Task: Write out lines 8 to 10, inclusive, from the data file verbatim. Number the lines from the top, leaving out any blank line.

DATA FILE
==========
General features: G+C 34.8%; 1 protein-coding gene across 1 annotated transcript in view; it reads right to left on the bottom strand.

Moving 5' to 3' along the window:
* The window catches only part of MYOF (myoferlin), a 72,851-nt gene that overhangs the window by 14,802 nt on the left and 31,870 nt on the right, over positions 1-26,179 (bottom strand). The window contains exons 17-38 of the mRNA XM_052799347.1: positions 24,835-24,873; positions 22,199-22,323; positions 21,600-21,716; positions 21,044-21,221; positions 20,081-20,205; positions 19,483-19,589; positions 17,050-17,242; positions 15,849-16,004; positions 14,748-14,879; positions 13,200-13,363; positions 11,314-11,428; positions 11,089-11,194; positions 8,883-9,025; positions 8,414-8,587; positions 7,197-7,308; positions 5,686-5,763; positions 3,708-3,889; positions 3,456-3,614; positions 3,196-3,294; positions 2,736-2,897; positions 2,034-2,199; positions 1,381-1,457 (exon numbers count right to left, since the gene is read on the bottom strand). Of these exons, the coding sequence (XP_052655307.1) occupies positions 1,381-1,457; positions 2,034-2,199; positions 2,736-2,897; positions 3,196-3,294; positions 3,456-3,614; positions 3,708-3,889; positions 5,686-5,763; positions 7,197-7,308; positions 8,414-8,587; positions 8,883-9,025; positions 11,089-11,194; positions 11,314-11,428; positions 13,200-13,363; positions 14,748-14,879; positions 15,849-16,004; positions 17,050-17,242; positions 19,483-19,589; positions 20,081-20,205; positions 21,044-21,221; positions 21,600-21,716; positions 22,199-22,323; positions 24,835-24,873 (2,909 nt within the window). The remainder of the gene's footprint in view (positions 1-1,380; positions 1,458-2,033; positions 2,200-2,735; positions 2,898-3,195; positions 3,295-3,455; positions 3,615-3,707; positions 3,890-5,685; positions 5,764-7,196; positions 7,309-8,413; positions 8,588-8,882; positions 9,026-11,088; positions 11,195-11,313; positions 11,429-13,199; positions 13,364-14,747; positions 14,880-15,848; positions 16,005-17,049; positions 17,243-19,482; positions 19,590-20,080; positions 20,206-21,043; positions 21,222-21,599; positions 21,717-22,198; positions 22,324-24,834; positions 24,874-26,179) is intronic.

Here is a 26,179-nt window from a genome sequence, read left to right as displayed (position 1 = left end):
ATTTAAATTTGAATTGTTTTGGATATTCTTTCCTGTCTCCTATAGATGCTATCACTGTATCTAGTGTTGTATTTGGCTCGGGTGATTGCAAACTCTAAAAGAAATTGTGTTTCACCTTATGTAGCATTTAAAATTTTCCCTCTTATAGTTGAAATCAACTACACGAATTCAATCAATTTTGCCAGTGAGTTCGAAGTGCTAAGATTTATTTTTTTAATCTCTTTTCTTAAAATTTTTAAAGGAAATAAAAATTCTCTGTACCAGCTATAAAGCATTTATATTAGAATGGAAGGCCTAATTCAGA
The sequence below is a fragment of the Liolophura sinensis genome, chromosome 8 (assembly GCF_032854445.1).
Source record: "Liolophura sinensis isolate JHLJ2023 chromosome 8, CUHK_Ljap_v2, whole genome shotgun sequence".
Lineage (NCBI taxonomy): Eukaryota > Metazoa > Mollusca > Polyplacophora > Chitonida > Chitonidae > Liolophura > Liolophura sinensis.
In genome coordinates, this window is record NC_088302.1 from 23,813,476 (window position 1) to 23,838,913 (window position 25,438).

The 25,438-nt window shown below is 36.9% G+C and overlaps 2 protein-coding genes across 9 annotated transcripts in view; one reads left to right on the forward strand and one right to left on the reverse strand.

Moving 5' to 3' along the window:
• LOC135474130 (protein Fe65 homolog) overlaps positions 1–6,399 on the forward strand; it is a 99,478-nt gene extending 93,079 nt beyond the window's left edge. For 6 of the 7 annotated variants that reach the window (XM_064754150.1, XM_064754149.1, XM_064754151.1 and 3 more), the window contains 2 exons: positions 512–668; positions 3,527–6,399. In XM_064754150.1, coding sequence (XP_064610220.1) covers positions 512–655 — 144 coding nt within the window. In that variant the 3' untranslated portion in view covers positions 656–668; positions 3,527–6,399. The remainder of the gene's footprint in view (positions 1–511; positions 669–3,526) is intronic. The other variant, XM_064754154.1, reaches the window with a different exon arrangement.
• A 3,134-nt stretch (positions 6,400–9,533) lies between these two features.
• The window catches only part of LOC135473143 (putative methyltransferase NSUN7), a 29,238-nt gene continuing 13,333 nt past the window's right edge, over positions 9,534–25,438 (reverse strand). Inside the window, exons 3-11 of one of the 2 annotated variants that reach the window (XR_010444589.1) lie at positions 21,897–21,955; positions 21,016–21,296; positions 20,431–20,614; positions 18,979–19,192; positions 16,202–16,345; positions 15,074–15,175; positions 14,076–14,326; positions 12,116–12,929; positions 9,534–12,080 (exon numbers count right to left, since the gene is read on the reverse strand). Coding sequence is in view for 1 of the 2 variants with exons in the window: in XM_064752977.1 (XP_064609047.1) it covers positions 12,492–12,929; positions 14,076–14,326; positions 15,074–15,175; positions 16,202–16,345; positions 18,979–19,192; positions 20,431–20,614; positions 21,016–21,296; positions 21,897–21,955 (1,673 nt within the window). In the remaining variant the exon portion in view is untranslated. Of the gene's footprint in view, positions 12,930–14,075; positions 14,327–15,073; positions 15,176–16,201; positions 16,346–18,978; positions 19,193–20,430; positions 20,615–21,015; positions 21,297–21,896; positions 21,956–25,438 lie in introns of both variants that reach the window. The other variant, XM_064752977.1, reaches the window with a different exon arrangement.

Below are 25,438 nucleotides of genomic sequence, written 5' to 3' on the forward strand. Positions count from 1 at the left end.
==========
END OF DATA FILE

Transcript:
Lineage (NCBI taxonomy): Eukaryota > Metazoa > Mollusca > Polyplacophora > Chitonida > Chitonidae > Liolophura > Liolophura sinensis.
In genome coordinates, this window is record NC_088302.1 from 23,813,476 (window position 1) to 23,838,913 (window position 25,438).

The 25,438-nt window shown below is 36.9% G+C and overlaps 2 protein-coding genes across 9 annotated transcripts in view; one reads left to right on the forward strand and one right to left on the reverse strand.